Anyone aged 7-13 is welcome to attend. Parents / carers, please accompany your chil(ren) into the venue and provide basic contact details. Accompanying adults can stay, or return to collect at 4.30. For further information or to ask a question, please email email@example.com.
The latest drama and music project from BFMT takes as its subject Jeanne d’Arc, known in English as Joan of Arc, and her Christmas (Noël) in 1422 when she was 10.
The Taster that starts every Music Theatre project welcomes anyone aged 7-13. The story is explained, the script is read through, songs tried out and drama / music activities sampled. Knowing what it involves, anyone can decide to join the cast without audition and free of charge. Parents and any audience are asked to donate on the day of the performance in order to cover the costs and any surplus is contributed to the Arts Centre which kindly supports the group.
After the Taster, Sunday afternoon rehearsals will be at the same times every week until a performance at the same time on Sunday 19 November. This may be public, or private for families, depending on numbers, confidence and progress. But in any case, the cast will experience being on stage with costumes, action, lighting, blackout, sound tech and live musical accompaniment. Solo speaking or singing parts are allocated as part of the rehearsal process rather than by formal audition. The production style aims to keep the whole cast engaged in the action as much as possible.
So who was Jeanne? Historians argue about her true story, but many think – and legend certainly insists – that she was born just over 600 years ago in a tiny French village called Domrémy, which would have been very much like Bollington was in those days. A few houses in a river valley among hills, fields, woods and sheep. As a child, Jeanne spent a lot of time in the countryside with her family’s sheep, and no time at all at school – except on Sundays when she went to church and heard stories from the Bible and about the Saints.
Jeanne was maybe 10 and tending her flock when some of those Saints and Angels first came to talk to her. The English King, Henry V, who had defeated the French at Agincourt in 1415 and seized the throne of France, had died. The weaker Henry VI was France’s chance for freedom – if only they had the right leader. The Heavenly voices told Jeanne she would be that leader. She must become a soldier, put on armour, lead the army, defeat the English, expel the invaders and put Charles the Dauphin (the French prince who was heir to the throne) on the throne.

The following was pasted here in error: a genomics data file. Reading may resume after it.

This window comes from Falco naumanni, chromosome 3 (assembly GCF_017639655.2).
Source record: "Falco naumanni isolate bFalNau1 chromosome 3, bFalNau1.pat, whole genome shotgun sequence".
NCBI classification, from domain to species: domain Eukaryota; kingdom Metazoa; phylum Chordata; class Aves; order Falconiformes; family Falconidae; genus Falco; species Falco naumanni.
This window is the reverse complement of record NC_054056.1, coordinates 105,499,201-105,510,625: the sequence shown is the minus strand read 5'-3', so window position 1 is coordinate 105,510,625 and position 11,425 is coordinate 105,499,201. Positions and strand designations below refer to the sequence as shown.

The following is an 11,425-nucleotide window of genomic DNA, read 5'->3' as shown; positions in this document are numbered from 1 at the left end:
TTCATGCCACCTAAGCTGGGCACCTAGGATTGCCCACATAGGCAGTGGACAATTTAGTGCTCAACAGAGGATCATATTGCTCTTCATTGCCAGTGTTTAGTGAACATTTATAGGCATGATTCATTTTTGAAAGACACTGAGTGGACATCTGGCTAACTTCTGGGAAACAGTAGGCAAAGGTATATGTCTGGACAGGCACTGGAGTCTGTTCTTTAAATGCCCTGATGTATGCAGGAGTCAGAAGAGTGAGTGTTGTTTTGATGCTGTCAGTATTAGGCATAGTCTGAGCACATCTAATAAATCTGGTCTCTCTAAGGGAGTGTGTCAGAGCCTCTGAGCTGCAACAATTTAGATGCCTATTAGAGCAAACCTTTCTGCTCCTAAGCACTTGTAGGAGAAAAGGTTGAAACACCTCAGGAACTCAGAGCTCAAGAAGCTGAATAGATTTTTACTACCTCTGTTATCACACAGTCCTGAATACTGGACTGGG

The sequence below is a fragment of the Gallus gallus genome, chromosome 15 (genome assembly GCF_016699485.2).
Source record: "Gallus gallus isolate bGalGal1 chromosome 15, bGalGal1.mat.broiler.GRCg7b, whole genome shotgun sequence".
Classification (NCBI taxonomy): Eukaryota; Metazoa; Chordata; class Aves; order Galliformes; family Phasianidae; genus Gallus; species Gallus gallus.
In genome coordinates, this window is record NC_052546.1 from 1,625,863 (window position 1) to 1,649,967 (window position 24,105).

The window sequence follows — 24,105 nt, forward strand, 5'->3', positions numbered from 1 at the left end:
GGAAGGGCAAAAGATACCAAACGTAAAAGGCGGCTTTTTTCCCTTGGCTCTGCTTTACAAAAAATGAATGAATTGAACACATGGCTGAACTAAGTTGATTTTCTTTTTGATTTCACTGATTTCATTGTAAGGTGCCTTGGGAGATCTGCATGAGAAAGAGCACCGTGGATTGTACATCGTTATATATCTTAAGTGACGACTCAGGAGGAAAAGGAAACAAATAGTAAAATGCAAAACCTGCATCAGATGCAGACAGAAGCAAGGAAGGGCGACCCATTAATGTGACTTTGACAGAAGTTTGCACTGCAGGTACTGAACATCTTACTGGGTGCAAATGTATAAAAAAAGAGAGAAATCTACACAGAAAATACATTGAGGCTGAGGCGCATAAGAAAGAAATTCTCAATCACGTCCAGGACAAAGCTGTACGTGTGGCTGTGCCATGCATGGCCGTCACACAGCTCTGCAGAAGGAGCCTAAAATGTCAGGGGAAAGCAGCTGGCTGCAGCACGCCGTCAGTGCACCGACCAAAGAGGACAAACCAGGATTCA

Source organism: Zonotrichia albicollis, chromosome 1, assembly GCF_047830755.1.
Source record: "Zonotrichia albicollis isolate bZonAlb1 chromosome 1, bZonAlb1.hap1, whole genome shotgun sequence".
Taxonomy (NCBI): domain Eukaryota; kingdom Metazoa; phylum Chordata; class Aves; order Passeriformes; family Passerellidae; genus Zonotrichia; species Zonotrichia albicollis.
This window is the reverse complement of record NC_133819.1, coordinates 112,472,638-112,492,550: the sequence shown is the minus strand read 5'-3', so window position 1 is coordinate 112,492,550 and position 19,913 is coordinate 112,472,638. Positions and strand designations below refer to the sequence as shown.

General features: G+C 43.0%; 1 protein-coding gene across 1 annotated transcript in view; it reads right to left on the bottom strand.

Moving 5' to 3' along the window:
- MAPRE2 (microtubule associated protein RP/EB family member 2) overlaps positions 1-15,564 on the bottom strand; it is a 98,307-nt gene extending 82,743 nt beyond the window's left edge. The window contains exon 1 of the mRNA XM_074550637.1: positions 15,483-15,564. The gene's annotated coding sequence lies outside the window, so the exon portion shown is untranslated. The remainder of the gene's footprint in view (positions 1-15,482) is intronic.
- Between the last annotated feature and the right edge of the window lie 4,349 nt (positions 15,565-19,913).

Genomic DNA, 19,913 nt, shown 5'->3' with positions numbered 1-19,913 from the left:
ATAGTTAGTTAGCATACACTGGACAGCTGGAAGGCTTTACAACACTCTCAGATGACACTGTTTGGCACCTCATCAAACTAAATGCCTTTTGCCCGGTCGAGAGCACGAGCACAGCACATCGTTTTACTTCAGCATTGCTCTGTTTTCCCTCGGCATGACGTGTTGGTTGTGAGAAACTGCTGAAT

Imagine how Jeanne felt about this alarming but inspiring news! Then imagine how her family and friends – and the priest – reacted. They were used to her boastful tales of saving sheep from wolves and bandits, but saving France from the English? How could a child, especially a girl, do that? And she certainly couldn’t go swanning off to tell a prince to put her in charge of an army of men. Not until after Christmas, anyway.
And yet while still a teenager, Jeanne miraculously achieved all that her Heavenly voices had predicted. She never pretended she was a man, and yet men obeyed her. The English were driven back until they only had Calais left under their control, and the Dauphin was crowned Charles VII. Sadly, Jeanne suffered a horrible death when she was captured by the Burgundian allies of the English and burned as a witch aged just 19. But she had liberated France, and in 1920, the Catholic Church made her a Saint in her own right.
This new play with songs and music focusses on Jeanne’s mostly carefree childhood and especially the Christmas in 1422 when she was 10. As well as aiming to entertain, it will tackle various issues and relationships in a child-friendly way. The songs and live music that accompany the script, improvised scenes and movement will be based on French folk music and carols, some of which participants may already know. Some songs will be sung in French, an excellent way to get a feel for the language and enhance any learning that may have been done in school. If any cast members play musical instruments it may be possible
to incorporate them, as well as providing parts for classroom percussion.
The images show the area where Jeanne grew up and artists’ depictions of her. Her birthplace, the church, the countryside where she would have tended her flock, even some sheep that may be their descendants! The most impressive statue at the Basilica built in her honour shows Jeanne with Saints and the Archangel Michael. Apart from the public domain picture of Jeanne created as a magazine cover by Albert Lynch in 1903, they are all photos taken by BFMT director Donald Judge when he visited Domrémy in April 2015.
Since 1986, Bollington Festival Music Theatre has staged some unusual and original drama at its home in the Arts Centre and at every Bollington Festival. In its now 37-year history, you won’t find versions of commercial shows, books or films, but folk tales from the UK, Europe and further afield; “human interest” stories of unusual – and true – childhoods; and imaginary happenings often set in Bollington, several involving the exploits of the remarkable “Nancy White.” She will even make an appearance in the Spring 2024 project about the childhood of James Chadwick, the Nobel prize winning physicist born in a weavers’ cottage on Clarke Lane, who is commemorated by a blue plaque on Bollington Cross Primary School. Those who take part in the Autumn project will have a head start in the skills needed for that.